Sunday, January 28, 2024

Understanding and Managing Grief, January 14 - January 27, 2024

Best selections from Grief Healing's X feed this week:

There is a rising tide of positivity around the new year that can feel difficult for those suffering. Ambitious goals and resolutions can exacerbate discouragement or grief. An alternative approach is to focus on ways to steady and support yourself. How to Approach 2024 if Heavy-Hearted or Grief-Stricken « Psychology Today

Grief affects everyone differently, and its depth depends on how central the loss is to your identity. You grieve the loss of an emotion, not a thing, person, or ability. Time rarely, if ever, heals your grief. By seeking new ways to experience positive emotions, you can move towards happiness and rebuild your life. Can You Choose Not to Grieve? 4 Surprising Steps to Yes « Psychology Today

So what does it mean to be on hospice? For those unfamiliar, it doesn't mean that patients stop receiving medical care. It simply means that a patient's medical condition makes it unlikely (not certain) that they will die withing six months of initiating hospice care. The Value of Hospice « Life and Limb

Owning a pet could help to slow verbal memory, verbal fluency, and composite verbal cognition decline in older adults living on their own, according to recent prospective cohort study results published in JAMA Network Open. Pet Ownership Could Slow Cognitive Decline in Older Adults Living Alone « Neurology Learning Network

Euphemisms for death abound, and it's easier to lie to kids and skip an uncomfortable, unsettling conversation. But those euphemisms might actually do more damage. Stop lying to your children about death. Why you need to tell them the truth. « USA Today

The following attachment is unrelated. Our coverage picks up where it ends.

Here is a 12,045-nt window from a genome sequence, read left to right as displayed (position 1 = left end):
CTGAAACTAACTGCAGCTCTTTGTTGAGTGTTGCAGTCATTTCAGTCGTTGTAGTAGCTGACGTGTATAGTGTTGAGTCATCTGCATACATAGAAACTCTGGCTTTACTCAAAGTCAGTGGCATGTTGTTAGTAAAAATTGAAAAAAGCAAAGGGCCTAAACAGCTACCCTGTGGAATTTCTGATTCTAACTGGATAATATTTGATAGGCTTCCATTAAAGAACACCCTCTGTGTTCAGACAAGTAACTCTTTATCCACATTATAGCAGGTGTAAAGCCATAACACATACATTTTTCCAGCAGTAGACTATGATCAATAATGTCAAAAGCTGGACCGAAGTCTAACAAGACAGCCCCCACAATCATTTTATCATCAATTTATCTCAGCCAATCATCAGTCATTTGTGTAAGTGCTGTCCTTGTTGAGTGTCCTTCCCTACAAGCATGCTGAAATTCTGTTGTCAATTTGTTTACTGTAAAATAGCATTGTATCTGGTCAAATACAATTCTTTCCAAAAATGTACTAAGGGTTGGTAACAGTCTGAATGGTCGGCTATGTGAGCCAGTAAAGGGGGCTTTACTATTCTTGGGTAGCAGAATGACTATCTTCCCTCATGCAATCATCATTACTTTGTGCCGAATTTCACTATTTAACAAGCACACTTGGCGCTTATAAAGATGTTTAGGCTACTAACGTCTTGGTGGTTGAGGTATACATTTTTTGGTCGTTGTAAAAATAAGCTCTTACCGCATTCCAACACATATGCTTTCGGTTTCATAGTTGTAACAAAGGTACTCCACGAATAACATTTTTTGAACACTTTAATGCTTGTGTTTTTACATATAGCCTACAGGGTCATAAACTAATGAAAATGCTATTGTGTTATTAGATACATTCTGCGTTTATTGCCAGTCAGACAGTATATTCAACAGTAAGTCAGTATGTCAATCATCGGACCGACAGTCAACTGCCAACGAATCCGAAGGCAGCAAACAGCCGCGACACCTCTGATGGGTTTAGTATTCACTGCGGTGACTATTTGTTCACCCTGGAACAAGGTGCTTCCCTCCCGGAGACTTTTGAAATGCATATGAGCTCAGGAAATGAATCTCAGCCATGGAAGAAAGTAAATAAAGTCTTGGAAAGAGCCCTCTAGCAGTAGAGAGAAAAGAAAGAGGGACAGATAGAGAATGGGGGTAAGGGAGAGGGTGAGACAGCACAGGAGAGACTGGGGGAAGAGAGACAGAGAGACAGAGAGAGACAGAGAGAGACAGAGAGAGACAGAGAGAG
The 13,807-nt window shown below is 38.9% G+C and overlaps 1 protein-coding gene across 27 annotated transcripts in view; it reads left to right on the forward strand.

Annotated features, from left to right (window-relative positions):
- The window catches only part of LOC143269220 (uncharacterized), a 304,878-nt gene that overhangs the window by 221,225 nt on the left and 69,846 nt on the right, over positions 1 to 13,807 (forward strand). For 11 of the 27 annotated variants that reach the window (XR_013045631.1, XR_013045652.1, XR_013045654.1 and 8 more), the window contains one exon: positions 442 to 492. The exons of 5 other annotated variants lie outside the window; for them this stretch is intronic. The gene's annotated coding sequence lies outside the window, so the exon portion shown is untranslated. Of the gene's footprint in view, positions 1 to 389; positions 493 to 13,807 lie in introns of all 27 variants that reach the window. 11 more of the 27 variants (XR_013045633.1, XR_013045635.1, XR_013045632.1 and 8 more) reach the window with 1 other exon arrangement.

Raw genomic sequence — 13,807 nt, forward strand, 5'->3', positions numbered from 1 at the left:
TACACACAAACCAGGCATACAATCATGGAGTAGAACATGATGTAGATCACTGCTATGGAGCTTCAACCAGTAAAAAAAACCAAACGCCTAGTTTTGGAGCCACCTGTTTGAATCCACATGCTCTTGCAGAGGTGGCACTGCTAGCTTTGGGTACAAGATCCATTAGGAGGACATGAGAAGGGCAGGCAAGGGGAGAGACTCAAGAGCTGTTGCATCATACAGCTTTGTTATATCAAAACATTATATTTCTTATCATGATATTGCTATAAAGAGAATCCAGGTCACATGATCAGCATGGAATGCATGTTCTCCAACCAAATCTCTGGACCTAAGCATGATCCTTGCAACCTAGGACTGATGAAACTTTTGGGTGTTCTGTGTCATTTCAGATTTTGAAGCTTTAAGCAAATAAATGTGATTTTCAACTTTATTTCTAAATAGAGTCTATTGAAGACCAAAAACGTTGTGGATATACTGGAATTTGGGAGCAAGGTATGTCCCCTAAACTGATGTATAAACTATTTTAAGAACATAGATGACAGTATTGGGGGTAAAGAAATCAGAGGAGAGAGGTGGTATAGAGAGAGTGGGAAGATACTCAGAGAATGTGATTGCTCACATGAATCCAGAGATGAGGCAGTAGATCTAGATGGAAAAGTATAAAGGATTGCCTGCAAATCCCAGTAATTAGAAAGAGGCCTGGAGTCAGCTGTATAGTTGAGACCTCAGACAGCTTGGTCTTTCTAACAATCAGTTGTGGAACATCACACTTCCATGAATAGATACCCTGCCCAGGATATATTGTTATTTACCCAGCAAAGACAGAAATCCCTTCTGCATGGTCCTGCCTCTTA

One of the most difficult psychological processes for us is the one in which we attempt to let go. We lose all kinds of things during a lifetime. A relationship that has ended—either through death or separation of some kind—is one of the hardest. What stops us from letting go? Let’s look at some of the reasons. Why Can't I Let Go? « Psychology Today

To help me overcome it and start the healing process, my counselor gave me an exercise. Write a list of words to describe what you’re feeling. I didn’t know how to begin so I came up with the idea to use the alphabet. Here is the A to Z list I started Anger, Beaten, Calloused, Drowning, Empathy, Frightened, Grouchy, Hurt, Irritated, Jealous, Knowledge, Lonely, Mess, Needed, Offended, Pissed, Quiet, Rage, Sad, Tired, Unsure, Vulnerable, Worried, Xenodochy, Yelling and Zestful. How the Alphabet Helped Me Manage My Grief More Healthily and Productively « Centering

Disruptions in normal sleep patterns are very common in the first weeks and months of grief. If you're having trouble sleeping, you might try some of the simple methods recommended by experts in accredited sleep centers: Updated today: Tips for Coping with Sleeplessness in Grief « Grief Healing

For most married couples, being sexually intimate with each other feels good. Nevertheless, people in mourning often get the idea (whether it is rational or not) that when they do anything that makes them feel good, they are betraying the person who died. Grief and Sexuality « Grief Healing

When I read in an online ALS grief group to “be the things you loved most about the people who are gone,” I immediately recognized a glimmer of hope. I realized that losing my husband, Jeff, to ALS did not mean losing all of the things that I loved about him. While it didn’t dissipate my grief, it gave me something concrete to organize around when I was newly bereaved, and still does. Jeff is gone, but the things I loved about him don’t have to be. How I learn to live from those we’ve lost to ALS « ALS News Today 

In his latest book, “You’re Not Crazy – You’re Grieving: 6 Steps for Surviving Loss” (Companion Press), Alan Wolfelt answers the most common question he’s been asked over the years, as well as providing actionable steps to help individuals set out on a healthy path toward longer-term healing. A Healthy Path to Long-Term Healing « AfterTalk

"I have three other dogs and I don't feel complete any more. Tasha was the only one I had since puppyhood. The others were God's gifts to me. All three of them had been abandoned and I found them at different times in my life. I just don't feel the love for them all that I used to. Is it because I'm afraid to love that much any more? Or is it a normal part of grieving that will go away?"  When Pet Loss Affects Feelings for Those Remaining « Grief Healing 

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